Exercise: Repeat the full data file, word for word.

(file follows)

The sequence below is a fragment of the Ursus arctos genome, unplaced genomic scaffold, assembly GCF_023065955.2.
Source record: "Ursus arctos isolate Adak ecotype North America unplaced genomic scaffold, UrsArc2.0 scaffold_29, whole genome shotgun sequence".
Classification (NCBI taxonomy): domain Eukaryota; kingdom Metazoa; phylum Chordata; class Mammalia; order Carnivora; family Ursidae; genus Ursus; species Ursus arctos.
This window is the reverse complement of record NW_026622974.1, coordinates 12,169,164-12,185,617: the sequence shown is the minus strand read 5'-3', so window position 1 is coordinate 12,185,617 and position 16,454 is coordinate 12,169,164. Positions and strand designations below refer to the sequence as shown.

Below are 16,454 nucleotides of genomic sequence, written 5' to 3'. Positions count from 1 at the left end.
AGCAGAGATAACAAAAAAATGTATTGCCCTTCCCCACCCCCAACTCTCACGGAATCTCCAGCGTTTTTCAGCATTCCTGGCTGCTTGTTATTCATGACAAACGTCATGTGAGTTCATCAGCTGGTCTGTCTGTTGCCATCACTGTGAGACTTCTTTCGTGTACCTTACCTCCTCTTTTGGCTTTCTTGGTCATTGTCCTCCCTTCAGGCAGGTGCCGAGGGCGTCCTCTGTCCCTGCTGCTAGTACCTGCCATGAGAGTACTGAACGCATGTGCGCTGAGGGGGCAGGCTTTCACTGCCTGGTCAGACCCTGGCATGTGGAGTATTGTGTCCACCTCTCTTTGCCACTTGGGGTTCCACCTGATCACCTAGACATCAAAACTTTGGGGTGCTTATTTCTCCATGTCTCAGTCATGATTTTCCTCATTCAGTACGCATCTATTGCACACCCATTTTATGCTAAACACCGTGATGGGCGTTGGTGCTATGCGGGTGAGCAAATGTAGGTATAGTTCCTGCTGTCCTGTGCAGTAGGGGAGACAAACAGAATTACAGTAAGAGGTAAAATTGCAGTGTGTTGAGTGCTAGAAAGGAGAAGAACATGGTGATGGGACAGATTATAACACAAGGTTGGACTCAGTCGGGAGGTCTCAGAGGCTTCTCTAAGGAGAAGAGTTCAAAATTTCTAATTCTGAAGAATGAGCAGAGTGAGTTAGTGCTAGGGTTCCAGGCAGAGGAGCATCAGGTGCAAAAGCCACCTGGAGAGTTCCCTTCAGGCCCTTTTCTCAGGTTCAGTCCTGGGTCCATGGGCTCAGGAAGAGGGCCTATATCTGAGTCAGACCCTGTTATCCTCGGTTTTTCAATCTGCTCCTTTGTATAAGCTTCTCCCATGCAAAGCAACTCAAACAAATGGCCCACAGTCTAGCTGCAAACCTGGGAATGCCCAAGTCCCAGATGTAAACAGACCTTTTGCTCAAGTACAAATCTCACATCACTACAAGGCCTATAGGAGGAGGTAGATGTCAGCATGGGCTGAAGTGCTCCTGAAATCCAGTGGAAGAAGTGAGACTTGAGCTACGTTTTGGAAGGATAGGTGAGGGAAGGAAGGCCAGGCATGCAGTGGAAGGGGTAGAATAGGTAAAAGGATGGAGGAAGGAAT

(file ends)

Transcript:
The sequence below is a fragment of the Ursus arctos genome, unplaced genomic scaffold, assembly GCF_023065955.2.
Source record: "Ursus arctos isolate Adak ecotype North America unplaced genomic scaffold, UrsArc2.0 scaffold_29, whole genome shotgun sequence".
Classification (NCBI taxonomy): domain Eukaryota; kingdom Metazoa; phylum Chordata; class Mammalia; order Carnivora; family Ursidae; genus Ursus; species Ursus arctos.
This window is the reverse complement of record NW_026622974.1, coordinates 12,169,164-12,185,617: the sequence shown is the minus strand read 5'-3', so window position 1 is coordinate 12,185,617 and position 16,454 is coordinate 12,169,164. Positions and strand designations below refer to the sequence as shown.

Below are 16,454 nucleotides of genomic sequence, written 5' to 3'. Positions count from 1 at the left end.
AGCAGAGATAACAAAAAAATGTATTGCCCTTCCCCACCCCCAACTCTCACGGAATCTCCAGCGTTTTTCAGCATTCCTGGCTGCTTGTTATTCATGACAAACGTCATGTGAGTTCATCAGCTGGTCTGTCTGTTGCCATCACTGTGAGACTTCTTTCGTGTACCTTACCTCCTCTTTTGGCTTTCTTGGTCATTGTCCTCCCTTCAGGCAGGTGCCGAGGGCGTCCTCTGTCCCTGCTGCTAGTACCTGCCATGAGAGTACTGAACGCATGTGCGCTGAGGGGGCAGGCTTTCACTGCCTGGTCAGACCCTGGCATGTGGAGTATTGTGTCCACCTCTCTTTGCCACTTGGGGTTCCACCTGATCACCTAGACATCAAAACTTTGGGGTGCTTATTTCTCCATGTCTCAGTCATGATTTTCCTCATTCAGTACGCATCTATTGCACACCCATTTTATGCTAAACACCGTGATGGGCGTTGGTGCTATGCGGGTGAGCAAATGTAGGTATAGTTCCTGCTGTCCTGTGCAGTAGGGGAGACAAACAGAATTACAGTAAGAGGTAAAATTGCAGTGTGTTGAGTGCTAGAAAGGAGAAGAACATGGTGATGGGACAGATTATAACACAAGGTTGGACTCAGTCGGGAGGTCTCAGAGGCTTCTCTAAGGAGAAGAGTTCAAAATTTCTAATTCTGAAGAATGAGCAGAGTGAGTTAGTGCTAGGGTTCCAGGCAGAGGAGCATCAGGTGCAAAAGCCACCTGGAGAGTTCCCTTCAGGCCCTTTTCTCAGGTTCAGTCCTGGGTCCATGGGCTCAGGAAGAGGGCCTATATCTGAGTCAGACCCTGTTATCCTCGGTTTTTCAATCTGCTCCTTTGTATAAGCTTCTCCCATGCAAAGCAACTCAAACAAATGGCCCACAGTCTAGCTGCAAACCTGGGAATGCCCAAGTCCCAGATGTAAACAGACCTTTTGCTCAAGTACAAATCTCACATCACTACAAGGCCTATAGGAGGAGGTAGATGTCAGCATGGGCTGAAGTGCTCCTGAAATCCAGTGGAAGAAGTGAGACTTGAGCTACGTTTTGGAAGGATAGGTGAGGGAAGGAAGGCCAGGCATGCAGTGGAAGGGGTAGAATAGGTAAAAGGATGGAGGAAGGAAT